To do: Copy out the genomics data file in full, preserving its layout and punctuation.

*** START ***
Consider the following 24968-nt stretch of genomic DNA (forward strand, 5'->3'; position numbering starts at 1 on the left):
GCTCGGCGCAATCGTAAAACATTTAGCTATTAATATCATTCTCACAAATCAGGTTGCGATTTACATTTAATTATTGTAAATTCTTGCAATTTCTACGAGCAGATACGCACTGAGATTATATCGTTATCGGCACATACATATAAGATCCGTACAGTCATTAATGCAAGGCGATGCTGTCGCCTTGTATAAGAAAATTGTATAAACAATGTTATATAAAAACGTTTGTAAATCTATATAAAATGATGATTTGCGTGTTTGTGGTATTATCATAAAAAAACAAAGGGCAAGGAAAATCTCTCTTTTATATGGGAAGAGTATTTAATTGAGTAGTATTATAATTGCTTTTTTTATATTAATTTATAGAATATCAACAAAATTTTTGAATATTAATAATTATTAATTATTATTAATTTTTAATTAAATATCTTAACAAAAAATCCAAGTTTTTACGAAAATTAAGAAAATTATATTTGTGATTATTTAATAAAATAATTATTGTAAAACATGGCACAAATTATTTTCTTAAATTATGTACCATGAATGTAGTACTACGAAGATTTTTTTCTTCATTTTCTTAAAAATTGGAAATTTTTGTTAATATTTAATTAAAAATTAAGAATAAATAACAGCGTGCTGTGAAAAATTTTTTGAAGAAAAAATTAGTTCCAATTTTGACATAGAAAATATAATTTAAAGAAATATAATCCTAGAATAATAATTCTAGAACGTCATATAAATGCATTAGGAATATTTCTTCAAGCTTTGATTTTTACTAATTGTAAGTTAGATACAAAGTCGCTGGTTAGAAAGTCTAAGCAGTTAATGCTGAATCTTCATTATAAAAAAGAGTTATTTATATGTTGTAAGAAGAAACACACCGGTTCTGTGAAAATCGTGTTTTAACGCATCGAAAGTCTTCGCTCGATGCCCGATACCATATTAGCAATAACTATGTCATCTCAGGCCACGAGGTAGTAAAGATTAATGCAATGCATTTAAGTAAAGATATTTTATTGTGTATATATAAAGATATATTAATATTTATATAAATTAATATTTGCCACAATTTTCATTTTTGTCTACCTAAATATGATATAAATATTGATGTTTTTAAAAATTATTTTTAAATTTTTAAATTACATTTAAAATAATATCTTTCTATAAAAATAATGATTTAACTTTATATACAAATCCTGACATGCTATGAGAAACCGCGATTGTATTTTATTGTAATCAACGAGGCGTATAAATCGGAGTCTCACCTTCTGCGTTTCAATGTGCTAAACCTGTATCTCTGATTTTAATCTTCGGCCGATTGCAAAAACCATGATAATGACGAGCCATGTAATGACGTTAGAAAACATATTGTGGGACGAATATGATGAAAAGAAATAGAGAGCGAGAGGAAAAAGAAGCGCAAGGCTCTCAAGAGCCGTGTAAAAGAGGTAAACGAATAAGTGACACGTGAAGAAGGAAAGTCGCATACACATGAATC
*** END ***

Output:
Consider the following 24968-nt stretch of genomic DNA (forward strand, 5'->3'; position numbering starts at 1 on the left):
GCTCGGCGCAATCGTAAAACATTTAGCTATTAATATCATTCTCACAAATCAGGTTGCGATTTACATTTAATTATTGTAAATTCTTGCAATTTCTACGAGCAGATACGCACTGAGATTATATCGTTATCGGCACATACATATAAGATCCGTACAGTCATTAATGCAAGGCGATGCTGTCGCCTTGTATAAGAAAATTGTATAAACAATGTTATATAAAAACGTTTGTAAATCTATATAAAATGATGATTTGCGTGTTTGTGGTATTATCATAAAAAAACAAAGGGCAAGGAAAATCTCTCTTTTATATGGGAAGAGTATTTAATTGAGTAGTATTATAATTGCTTTTTTTATATTAATTTATAGAATATCAACAAAATTTTTGAATATTAATAATTATTAATTATTATTAATTTTTAATTAAATATCTTAACAAAAAATCCAAGTTTTTACGAAAATTAAGAAAATTATATTTGTGATTATTTAATAAAATAATTATTGTAAAACATGGCACAAATTATTTTCTTAAATTATGTACCATGAATGTAGTACTACGAAGATTTTTTTCTTCATTTTCTTAAAAATTGGAAATTTTTGTTAATATTTAATTAAAAATTAAGAATAAATAACAGCGTGCTGTGAAAAATTTTTTGAAGAAAAAATTAGTTCCAATTTTGACATAGAAAATATAATTTAAAGAAATATAATCCTAGAATAATAATTCTAGAACGTCATATAAATGCATTAGGAATATTTCTTCAAGCTTTGATTTTTACTAATTGTAAGTTAGATACAAAGTCGCTGGTTAGAAAGTCTAAGCAGTTAATGCTGAATCTTCATTATAAAAAAGAGTTATTTATATGTTGTAAGAAGAAACACACCGGTTCTGTGAAAATCGTGTTTTAACGCATCGAAAGTCTTCGCTCGATGCCCGATACCATATTAGCAATAACTATGTCATCTCAGGCCACGAGGTAGTAAAGATTAATGCAATGCATTTAAGTAAAGATATTTTATTGTGTATATATAAAGATATATTAATATTTATATAAATTAATATTTGCCACAATTTTCATTTTTGTCTACCTAAATATGATATAAATATTGATGTTTTTAAAAATTATTTTTAAATTTTTAAATTACATTTAAAATAATATCTTTCTATAAAAATAATGATTTAACTTTATATACAAATCCTGACATGCTATGAGAAACCGCGATTGTATTTTATTGTAATCAACGAGGCGTATAAATCGGAGTCTCACCTTCTGCGTTTCAATGTGCTAAACCTGTATCTCTGATTTTAATCTTCGGCCGATTGCAAAAACCATGATAATGACGAGCCATGTAATGACGTTAGAAAACATATTGTGGGACGAATATGATGAAAAGAAATAGAGAGCGAGAGGAAAAAGAAGCGCAAGGCTCTCAAGAGCCGTGTAAAAGAGGTAAACGAATAAGTGACACGTGAAGAAGGAAAGTCGCATACACATGAATC